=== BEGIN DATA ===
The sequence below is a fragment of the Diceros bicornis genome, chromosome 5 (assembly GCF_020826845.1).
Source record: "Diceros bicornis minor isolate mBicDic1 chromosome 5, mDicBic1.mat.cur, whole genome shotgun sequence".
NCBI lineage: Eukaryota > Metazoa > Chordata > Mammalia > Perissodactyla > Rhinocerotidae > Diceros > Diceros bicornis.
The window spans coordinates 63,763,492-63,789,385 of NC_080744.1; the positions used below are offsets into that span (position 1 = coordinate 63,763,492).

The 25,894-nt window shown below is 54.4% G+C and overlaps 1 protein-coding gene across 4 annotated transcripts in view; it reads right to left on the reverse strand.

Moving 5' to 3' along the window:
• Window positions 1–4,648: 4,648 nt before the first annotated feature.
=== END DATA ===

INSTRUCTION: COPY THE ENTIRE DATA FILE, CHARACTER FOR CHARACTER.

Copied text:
The sequence below is a fragment of the Diceros bicornis genome, chromosome 5 (assembly GCF_020826845.1).
Source record: "Diceros bicornis minor isolate mBicDic1 chromosome 5, mDicBic1.mat.cur, whole genome shotgun sequence".
NCBI lineage: Eukaryota > Metazoa > Chordata > Mammalia > Perissodactyla > Rhinocerotidae > Diceros > Diceros bicornis.
The window spans coordinates 63,763,492-63,789,385 of NC_080744.1; the positions used below are offsets into that span (position 1 = coordinate 63,763,492).

The 25,894-nt window shown below is 54.4% G+C and overlaps 1 protein-coding gene across 4 annotated transcripts in view; it reads right to left on the reverse strand.

Moving 5' to 3' along the window:
• Window positions 1–4,648: 4,648 nt before the first annotated feature.